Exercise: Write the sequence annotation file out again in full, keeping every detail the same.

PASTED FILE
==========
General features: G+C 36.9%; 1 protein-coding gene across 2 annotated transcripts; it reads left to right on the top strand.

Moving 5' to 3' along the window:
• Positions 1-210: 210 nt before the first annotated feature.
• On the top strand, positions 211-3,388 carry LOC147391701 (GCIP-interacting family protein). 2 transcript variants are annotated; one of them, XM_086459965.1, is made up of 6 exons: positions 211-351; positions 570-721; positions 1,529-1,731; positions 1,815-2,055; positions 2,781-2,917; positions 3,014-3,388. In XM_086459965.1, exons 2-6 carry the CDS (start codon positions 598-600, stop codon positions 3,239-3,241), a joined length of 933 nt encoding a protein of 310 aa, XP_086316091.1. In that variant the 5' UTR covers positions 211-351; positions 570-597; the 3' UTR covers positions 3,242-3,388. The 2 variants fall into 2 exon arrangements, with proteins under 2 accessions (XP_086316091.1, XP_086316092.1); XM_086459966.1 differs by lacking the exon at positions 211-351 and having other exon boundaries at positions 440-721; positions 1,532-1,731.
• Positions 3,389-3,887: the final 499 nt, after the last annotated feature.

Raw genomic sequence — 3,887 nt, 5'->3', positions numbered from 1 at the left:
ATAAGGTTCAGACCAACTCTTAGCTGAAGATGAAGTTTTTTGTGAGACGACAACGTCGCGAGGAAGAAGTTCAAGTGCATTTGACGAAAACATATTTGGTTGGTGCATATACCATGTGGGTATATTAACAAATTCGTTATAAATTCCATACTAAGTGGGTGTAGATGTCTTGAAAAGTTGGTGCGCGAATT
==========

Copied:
General features: G+C 36.9%; 1 protein-coding gene across 2 annotated transcripts; it reads left to right on the top strand.

Moving 5' to 3' along the window:
• Positions 1-210: 210 nt before the first annotated feature.
• On the top strand, positions 211-3,388 carry LOC147391701 (GCIP-interacting family protein). 2 transcript variants are annotated; one of them, XM_086459965.1, is made up of 6 exons: positions 211-351; positions 570-721; positions 1,529-1,731; positions 1,815-2,055; positions 2,781-2,917; positions 3,014-3,388. In XM_086459965.1, exons 2-6 carry the CDS (start codon positions 598-600, stop codon positions 3,239-3,241), a joined length of 933 nt encoding a protein of 310 aa, XP_086316091.1. In that variant the 5' UTR covers positions 211-351; positions 570-597; the 3' UTR covers positions 3,242-3,388. The 2 variants fall into 2 exon arrangements, with proteins under 2 accessions (XP_086316091.1, XP_086316092.1); XM_086459966.1 differs by lacking the exon at positions 211-351 and having other exon boundaries at positions 440-721; positions 1,532-1,731.
• Positions 3,389-3,887: the final 499 nt, after the last annotated feature.

Raw genomic sequence — 3,887 nt, 5'->3', positions numbered from 1 at the left:
ATAAGGTTCAGACCAACTCTTAGCTGAAGATGAAGTTTTTTGTGAGACGACAACGTCGCGAGGAAGAAGTTCAAGTGCATTTGACGAAAACATATTTGGTTGGTGCATATACCATGTGGGTATATTAACAAATTCGTTATAAATTCCATACTAAGTGGGTGTAGATGTCTTGAAAAGTTGGTGCGCGAATT